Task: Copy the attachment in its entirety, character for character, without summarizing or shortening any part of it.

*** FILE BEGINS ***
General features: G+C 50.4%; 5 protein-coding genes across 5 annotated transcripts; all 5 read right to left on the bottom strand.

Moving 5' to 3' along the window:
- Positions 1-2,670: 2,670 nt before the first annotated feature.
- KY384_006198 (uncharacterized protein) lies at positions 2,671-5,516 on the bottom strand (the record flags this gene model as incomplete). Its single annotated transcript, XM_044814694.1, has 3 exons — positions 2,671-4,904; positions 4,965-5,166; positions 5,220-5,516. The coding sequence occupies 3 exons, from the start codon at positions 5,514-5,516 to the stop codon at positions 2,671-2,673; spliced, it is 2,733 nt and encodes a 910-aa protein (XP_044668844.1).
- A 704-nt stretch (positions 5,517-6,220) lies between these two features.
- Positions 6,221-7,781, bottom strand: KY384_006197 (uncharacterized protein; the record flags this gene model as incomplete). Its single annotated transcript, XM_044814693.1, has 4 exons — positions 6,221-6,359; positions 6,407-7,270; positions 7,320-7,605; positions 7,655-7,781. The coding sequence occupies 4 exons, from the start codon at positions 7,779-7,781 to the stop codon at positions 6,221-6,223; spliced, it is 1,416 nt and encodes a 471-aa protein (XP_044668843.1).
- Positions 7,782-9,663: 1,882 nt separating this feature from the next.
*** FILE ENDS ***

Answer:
General features: G+C 50.4%; 5 protein-coding genes across 5 annotated transcripts; all 5 read right to left on the bottom strand.

Moving 5' to 3' along the window:
- Positions 1-2,670: 2,670 nt before the first annotated feature.
- KY384_006198 (uncharacterized protein) lies at positions 2,671-5,516 on the bottom strand (the record flags this gene model as incomplete). Its single annotated transcript, XM_044814694.1, has 3 exons — positions 2,671-4,904; positions 4,965-5,166; positions 5,220-5,516. The coding sequence occupies 3 exons, from the start codon at positions 5,514-5,516 to the stop codon at positions 2,671-2,673; spliced, it is 2,733 nt and encodes a 910-aa protein (XP_044668844.1).
- A 704-nt stretch (positions 5,517-6,220) lies between these two features.
- Positions 6,221-7,781, bottom strand: KY384_006197 (uncharacterized protein; the record flags this gene model as incomplete). Its single annotated transcript, XM_044814693.1, has 4 exons — positions 6,221-6,359; positions 6,407-7,270; positions 7,320-7,605; positions 7,655-7,781. The coding sequence occupies 4 exons, from the start codon at positions 7,779-7,781 to the stop codon at positions 6,221-6,223; spliced, it is 1,416 nt and encodes a 471-aa protein (XP_044668843.1).
- Positions 7,782-9,663: 1,882 nt separating this feature from the next.